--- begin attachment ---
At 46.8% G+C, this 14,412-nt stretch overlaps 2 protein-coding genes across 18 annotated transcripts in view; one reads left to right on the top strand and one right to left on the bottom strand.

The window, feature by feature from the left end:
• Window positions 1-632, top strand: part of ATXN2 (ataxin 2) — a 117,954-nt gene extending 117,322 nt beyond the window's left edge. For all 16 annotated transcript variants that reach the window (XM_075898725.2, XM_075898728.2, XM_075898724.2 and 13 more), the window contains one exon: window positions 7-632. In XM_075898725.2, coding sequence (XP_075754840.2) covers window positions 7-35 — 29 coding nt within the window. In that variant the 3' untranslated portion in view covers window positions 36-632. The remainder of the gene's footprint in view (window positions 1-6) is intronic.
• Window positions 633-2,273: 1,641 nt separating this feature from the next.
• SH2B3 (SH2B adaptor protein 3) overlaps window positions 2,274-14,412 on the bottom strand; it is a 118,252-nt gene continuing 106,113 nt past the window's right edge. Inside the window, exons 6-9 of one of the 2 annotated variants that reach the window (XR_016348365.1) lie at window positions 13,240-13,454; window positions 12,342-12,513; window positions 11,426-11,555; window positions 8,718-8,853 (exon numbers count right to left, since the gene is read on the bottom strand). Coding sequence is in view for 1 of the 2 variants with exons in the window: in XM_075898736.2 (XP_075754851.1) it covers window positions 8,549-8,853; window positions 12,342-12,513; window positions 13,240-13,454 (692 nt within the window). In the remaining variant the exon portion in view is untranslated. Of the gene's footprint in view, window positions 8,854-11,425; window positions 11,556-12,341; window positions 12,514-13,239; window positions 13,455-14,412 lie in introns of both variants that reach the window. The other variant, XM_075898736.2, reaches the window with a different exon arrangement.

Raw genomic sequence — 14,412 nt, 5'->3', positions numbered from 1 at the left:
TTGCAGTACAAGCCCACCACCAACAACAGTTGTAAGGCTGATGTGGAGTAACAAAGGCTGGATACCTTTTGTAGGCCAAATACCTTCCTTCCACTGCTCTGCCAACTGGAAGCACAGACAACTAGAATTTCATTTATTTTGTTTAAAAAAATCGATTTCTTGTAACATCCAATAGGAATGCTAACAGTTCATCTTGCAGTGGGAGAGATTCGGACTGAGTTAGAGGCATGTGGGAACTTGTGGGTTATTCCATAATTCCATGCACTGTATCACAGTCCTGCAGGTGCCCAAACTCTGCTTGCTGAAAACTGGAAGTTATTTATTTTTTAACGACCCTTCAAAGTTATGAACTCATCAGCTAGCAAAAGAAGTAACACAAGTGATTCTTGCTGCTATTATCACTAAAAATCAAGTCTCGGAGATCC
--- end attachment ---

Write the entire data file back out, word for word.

At 46.8% G+C, this 14,412-nt stretch overlaps 2 protein-coding genes across 18 annotated transcripts in view; one reads left to right on the top strand and one right to left on the bottom strand.

The window, feature by feature from the left end:
• Window positions 1-632, top strand: part of ATXN2 (ataxin 2) — a 117,954-nt gene extending 117,322 nt beyond the window's left edge. For all 16 annotated transcript variants that reach the window (XM_075898725.2, XM_075898728.2, XM_075898724.2 and 13 more), the window contains one exon: window positions 7-632. In XM_075898725.2, coding sequence (XP_075754840.2) covers window positions 7-35 — 29 coding nt within the window. In that variant the 3' untranslated portion in view covers window positions 36-632. The remainder of the gene's footprint in view (window positions 1-6) is intronic.
• Window positions 633-2,273: 1,641 nt separating this feature from the next.
• SH2B3 (SH2B adaptor protein 3) overlaps window positions 2,274-14,412 on the bottom strand; it is a 118,252-nt gene continuing 106,113 nt past the window's right edge. Inside the window, exons 6-9 of one of the 2 annotated variants that reach the window (XR_016348365.1) lie at window positions 13,240-13,454; window positions 12,342-12,513; window positions 11,426-11,555; window positions 8,718-8,853 (exon numbers count right to left, since the gene is read on the bottom strand). Coding sequence is in view for 1 of the 2 variants with exons in the window: in XM_075898736.2 (XP_075754851.1) it covers window positions 8,549-8,853; window positions 12,342-12,513; window positions 13,240-13,454 (692 nt within the window). In the remaining variant the exon portion in view is untranslated. Of the gene's footprint in view, window positions 8,854-11,425; window positions 11,556-12,341; window positions 12,514-13,239; window positions 13,455-14,412 lie in introns of both variants that reach the window. The other variant, XM_075898736.2, reaches the window with a different exon arrangement.

Raw genomic sequence — 14,412 nt, 5'->3', positions numbered from 1 at the left:
TTGCAGTACAAGCCCACCACCAACAACAGTTGTAAGGCTGATGTGGAGTAACAAAGGCTGGATACCTTTTGTAGGCCAAATACCTTCCTTCCACTGCTCTGCCAACTGGAAGCACAGACAACTAGAATTTCATTTATTTTGTTTAAAAAAATCGATTTCTTGTAACATCCAATAGGAATGCTAACAGTTCATCTTGCAGTGGGAGAGATTCGGACTGAGTTAGAGGCATGTGGGAACTTGTGGGTTATTCCATAATTCCATGCACTGTATCACAGTCCTGCAGGTGCCCAAACTCTGCTTGCTGAAAACTGGAAGTTATTTATTTTTTAACGACCCTTCAAAGTTATGAACTCATCAGCTAGCAAAAGAAGTAACACAAGTGATTCTTGCTGCTATTATCACTAAAAATCAAGTCTCGGAGATCC